Dickinson W. Richards (30 October 1895 – 23 February 1973) was an American physician who was awarded the Nobel Prize in Physiology or Medicine in 1956, along with André Cournand and Werner Forssmann, for their work in developing cardiac catheterization.
Life and Career
He was born on 30 October 1895, in Orange, New Jersey. He received his bachelor’s degree from Yale University in 1917.
Later, he received his M.A. in 1922 and M.D. in 1923 from the College of Physicians and Surgeons at Columbia University.
Later, he became a professor of medicine at Columbia University and the director of Presbyterian Hospital’s cardiovascular research lab.
From 1945 to 1961 he worked at Bellevue Hospital, New York City, where he met Cournand. Richards began working with Cournand and Forssmann on the development of cardiac catheterization, a technique that involves inserting a catheter into a blood vessel and threading it into the heart. This allowed doctors to measure the pressures within the heart and blood vessels, providing valuable information about the function of the heart and circulation.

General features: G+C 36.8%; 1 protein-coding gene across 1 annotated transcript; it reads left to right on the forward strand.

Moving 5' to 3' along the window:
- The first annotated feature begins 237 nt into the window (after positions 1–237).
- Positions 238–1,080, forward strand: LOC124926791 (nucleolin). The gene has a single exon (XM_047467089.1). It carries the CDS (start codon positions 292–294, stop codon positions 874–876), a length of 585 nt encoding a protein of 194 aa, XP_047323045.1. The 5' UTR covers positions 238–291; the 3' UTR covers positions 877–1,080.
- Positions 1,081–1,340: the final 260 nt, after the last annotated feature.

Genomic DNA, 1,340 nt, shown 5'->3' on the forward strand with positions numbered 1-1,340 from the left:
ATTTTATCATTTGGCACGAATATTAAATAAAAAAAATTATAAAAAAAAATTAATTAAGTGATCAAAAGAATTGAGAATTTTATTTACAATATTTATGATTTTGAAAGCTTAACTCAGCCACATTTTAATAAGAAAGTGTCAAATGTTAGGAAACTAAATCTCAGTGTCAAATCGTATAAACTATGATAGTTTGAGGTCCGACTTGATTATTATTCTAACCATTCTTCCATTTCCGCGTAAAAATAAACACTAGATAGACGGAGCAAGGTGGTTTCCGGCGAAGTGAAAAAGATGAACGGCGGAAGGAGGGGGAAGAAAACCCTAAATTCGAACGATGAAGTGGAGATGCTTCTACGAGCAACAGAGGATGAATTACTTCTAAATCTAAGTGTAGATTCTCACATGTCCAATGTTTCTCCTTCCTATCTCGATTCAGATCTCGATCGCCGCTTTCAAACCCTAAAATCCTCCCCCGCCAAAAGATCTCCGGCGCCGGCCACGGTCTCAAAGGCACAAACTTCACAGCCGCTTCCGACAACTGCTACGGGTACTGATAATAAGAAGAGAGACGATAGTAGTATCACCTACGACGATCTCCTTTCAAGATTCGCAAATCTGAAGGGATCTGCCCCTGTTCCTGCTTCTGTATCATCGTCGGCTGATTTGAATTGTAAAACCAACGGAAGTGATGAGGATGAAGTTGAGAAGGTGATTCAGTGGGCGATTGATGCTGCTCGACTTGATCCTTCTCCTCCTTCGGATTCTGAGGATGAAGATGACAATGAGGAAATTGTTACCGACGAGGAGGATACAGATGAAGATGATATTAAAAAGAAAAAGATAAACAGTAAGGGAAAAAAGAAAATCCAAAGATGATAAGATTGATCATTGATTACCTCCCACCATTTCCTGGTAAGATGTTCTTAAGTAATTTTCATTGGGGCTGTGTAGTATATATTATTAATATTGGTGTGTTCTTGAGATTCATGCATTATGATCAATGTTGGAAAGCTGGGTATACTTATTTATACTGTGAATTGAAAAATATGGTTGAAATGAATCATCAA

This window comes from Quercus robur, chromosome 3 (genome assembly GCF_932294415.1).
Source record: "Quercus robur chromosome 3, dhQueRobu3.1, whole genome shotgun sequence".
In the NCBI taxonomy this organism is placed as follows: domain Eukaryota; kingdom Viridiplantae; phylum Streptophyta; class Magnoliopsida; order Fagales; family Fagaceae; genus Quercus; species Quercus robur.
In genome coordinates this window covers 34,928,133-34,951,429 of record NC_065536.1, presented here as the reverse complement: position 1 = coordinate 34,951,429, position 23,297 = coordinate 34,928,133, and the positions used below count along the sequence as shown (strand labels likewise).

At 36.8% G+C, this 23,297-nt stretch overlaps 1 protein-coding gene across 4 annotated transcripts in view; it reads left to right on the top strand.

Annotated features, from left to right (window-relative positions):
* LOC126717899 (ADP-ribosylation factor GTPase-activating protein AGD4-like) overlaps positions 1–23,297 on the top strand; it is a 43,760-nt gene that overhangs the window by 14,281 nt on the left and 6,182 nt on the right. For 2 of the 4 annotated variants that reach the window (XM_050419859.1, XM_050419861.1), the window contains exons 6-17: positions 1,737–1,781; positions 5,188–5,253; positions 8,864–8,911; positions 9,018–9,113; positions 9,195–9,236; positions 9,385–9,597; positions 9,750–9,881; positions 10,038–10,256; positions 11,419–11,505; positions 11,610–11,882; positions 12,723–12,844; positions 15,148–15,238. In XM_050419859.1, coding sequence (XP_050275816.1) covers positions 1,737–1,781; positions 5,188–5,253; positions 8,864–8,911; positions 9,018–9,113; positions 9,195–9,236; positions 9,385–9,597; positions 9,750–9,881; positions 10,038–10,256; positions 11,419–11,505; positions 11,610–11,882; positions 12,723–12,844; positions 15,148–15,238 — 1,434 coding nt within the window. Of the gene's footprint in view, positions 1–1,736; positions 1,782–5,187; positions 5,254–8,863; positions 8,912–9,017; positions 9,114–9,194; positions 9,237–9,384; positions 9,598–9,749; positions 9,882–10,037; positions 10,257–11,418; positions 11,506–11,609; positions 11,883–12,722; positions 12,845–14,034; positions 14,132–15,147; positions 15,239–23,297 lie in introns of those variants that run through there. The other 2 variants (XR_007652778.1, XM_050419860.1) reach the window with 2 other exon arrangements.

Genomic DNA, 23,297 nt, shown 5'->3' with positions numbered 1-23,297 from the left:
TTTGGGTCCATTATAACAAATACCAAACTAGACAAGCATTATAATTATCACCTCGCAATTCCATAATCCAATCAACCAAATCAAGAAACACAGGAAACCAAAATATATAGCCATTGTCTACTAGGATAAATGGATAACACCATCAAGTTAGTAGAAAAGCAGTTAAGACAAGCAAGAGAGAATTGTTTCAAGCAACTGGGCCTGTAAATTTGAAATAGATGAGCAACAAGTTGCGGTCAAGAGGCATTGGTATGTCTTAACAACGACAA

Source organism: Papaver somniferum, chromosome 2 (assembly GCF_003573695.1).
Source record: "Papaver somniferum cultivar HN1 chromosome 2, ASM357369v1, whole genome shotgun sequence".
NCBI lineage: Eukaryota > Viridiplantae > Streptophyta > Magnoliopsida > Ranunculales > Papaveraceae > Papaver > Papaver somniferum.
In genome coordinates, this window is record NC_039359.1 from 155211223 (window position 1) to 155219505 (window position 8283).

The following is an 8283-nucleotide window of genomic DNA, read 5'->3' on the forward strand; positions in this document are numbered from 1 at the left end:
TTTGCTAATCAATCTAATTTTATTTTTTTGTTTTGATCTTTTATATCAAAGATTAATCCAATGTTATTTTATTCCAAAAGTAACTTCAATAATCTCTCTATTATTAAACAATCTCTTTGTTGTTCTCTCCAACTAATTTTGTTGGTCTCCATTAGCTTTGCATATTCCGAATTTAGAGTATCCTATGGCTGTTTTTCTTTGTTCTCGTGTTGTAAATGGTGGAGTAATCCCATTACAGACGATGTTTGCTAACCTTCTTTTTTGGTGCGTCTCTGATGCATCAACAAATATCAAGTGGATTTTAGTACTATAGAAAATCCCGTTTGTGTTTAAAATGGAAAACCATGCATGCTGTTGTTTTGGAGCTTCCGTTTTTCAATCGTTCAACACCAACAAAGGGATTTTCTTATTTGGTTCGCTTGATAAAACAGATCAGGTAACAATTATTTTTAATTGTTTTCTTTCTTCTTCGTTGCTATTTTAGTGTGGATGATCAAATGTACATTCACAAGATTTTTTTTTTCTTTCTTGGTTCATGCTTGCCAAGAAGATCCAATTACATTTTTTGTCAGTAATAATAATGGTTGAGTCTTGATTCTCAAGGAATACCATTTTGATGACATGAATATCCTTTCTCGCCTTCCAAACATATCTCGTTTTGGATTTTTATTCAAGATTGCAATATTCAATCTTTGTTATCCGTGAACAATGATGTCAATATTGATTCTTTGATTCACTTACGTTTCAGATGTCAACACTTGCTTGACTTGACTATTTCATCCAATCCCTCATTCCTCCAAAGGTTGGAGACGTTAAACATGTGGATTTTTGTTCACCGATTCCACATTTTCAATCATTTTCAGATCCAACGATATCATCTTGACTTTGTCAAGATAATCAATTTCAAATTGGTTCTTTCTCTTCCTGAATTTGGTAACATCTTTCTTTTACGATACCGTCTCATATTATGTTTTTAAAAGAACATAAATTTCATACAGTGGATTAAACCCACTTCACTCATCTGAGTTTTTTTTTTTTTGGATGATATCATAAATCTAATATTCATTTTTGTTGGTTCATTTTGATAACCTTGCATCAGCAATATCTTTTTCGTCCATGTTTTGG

Their work was initially met with skepticism, as the procedure was seen as risky and invasive. However, they persisted, and their work ultimately revolutionized the diagnosis and treatment of heart disease. Cardiac catheterization became a routine procedure and paved the way for the development of other important diagnostic and therapeutic techniques in cardiology.
He died on 23 February 1973 in Lakeville, Connecticut.
He received the Nobel Prize in Physiology or Medicine in 1956, along with André Cournand and Werner Forssmann, for their work in developing cardiac catheterization.Tags: 23 February, 23 February 1973, 30 October 1895, Dickinson W. Richards